There is a feeling that spring is in the air. We returned from a brilliant week on the ski slopes to both snow and rain at home, which left fields very soggy.
However, the weather seems to be picking up now and land is drying out. I am keen to get back into fields to top-dress winter crops and envy those who have already done so.
I am not sure what area of spring crops I will have this year due to continued uncertainty about the application of the new CAP scheme and who can or cannot claim the entitlements.
Some landowners still think they can become “active farmers” and claim an entitlement they are not actually entitled to. Others still have questions about greening. This situation has not been helped by our department, which is at the moment conducting “information roadshows”. I attended one recently, but the information available was very limited.
Many questions were not answered, a final guidance booklet was not available and officials were unable to show us what the new application forms would look like, how we would be required to fill them in and what evidence would be required in support.
This is despite our minister encouraging farmers to attend the roadshows and publicly stating that farmers need to “understand the requirements of the new scheme and the information they will need to provide”.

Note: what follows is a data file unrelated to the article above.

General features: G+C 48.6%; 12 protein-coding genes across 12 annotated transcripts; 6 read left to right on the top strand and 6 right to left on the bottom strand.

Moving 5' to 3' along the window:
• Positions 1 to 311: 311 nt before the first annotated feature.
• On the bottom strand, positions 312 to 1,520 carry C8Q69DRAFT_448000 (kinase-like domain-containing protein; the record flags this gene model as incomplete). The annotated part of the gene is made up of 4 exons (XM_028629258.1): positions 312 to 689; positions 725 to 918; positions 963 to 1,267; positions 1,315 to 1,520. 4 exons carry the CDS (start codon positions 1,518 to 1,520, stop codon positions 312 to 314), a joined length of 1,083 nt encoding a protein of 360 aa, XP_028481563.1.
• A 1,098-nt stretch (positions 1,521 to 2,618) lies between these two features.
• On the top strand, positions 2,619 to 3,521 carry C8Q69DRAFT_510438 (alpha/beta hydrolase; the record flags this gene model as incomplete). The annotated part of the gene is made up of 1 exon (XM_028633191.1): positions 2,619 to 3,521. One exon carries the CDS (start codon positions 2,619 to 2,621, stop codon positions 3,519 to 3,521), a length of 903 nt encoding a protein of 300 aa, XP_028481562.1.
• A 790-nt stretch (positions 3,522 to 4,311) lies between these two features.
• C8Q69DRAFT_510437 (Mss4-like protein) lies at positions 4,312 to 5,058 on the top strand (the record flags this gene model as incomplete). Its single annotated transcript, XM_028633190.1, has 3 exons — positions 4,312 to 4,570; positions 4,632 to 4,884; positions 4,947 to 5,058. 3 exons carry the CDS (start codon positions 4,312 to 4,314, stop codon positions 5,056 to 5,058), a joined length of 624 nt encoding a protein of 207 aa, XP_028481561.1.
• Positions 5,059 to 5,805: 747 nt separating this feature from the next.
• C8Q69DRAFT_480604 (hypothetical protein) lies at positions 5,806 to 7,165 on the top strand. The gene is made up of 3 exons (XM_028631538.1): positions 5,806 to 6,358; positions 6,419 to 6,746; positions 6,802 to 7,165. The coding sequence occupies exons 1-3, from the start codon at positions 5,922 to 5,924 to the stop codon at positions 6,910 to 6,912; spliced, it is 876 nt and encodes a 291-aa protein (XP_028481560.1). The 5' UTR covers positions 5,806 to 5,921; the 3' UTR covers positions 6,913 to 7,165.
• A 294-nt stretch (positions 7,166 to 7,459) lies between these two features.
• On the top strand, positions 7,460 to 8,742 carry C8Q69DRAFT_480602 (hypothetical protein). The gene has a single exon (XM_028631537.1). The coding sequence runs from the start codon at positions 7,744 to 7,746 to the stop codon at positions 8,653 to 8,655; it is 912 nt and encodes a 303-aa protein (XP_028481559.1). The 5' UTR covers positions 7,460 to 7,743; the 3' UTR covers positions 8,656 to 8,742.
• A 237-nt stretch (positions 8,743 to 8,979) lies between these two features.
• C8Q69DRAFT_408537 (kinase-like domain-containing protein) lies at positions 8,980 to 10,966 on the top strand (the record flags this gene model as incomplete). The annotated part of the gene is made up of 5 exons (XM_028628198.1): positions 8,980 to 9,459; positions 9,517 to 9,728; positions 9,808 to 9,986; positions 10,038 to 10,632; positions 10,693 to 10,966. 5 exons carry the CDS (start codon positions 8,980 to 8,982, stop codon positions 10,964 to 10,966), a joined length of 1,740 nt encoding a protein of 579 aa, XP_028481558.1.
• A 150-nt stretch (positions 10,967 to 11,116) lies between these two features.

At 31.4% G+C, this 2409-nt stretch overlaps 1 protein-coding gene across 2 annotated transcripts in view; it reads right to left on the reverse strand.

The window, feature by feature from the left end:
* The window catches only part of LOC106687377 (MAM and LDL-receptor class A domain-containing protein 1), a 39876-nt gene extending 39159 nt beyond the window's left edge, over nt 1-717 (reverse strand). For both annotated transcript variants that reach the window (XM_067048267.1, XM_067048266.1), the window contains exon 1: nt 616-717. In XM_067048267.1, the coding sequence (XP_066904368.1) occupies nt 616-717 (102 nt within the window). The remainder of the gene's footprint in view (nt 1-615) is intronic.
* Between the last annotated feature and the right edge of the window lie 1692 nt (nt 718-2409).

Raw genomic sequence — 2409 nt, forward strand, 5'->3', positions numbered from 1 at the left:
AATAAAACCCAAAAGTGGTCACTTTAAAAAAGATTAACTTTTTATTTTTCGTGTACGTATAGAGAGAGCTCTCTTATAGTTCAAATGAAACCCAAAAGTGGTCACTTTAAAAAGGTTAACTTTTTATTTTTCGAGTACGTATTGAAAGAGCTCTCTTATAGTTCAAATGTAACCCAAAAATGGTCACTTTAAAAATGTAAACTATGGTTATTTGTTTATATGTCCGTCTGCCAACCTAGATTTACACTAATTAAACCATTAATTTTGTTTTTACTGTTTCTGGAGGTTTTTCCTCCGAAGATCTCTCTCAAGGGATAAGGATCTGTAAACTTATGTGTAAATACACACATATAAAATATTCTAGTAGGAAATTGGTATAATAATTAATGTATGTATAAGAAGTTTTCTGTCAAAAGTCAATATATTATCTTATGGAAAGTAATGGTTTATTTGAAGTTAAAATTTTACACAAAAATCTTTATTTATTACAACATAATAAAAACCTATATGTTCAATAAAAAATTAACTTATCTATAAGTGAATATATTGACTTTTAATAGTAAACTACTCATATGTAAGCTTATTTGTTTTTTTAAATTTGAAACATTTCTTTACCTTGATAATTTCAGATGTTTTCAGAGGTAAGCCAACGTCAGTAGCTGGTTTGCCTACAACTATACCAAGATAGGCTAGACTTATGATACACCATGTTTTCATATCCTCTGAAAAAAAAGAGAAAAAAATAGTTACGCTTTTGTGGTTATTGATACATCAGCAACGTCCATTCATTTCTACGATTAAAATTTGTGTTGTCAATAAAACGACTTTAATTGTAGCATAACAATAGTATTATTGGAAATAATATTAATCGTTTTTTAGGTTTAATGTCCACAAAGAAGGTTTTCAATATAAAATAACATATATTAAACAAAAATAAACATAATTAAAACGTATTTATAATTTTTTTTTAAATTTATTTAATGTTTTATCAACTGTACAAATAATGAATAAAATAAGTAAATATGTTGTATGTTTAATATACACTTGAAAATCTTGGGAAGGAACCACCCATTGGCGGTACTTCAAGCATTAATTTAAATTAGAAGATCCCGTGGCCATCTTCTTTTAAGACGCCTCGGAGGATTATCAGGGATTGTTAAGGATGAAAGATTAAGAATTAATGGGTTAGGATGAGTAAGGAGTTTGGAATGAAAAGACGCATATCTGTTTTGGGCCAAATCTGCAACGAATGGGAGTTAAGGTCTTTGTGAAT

I can only conclude that our minister and her officials are at best letting farmers down badly by being unprepared for these meetings and at worst treating our industry with disdain. It is an extremely unsatisfactory situation given that we are in the middle of March and we are all going to be very busy on farm over the next six weeks.
I very much hope that by the time you read this, there will have been a dramatic improvement in both the CAP information process and work on farm. If we are to continue to produce food as well as look after the environment, the least we should be able to expect is the full support of our own agriculture department.
Robert Moore farms on the Molenan Estate in Northern Ireland, where his family have farmed for more than 200 years. He switched to arable production in the late 1990s, away from beef and sheep. He still has a small suckler herd on non-suitable arable land.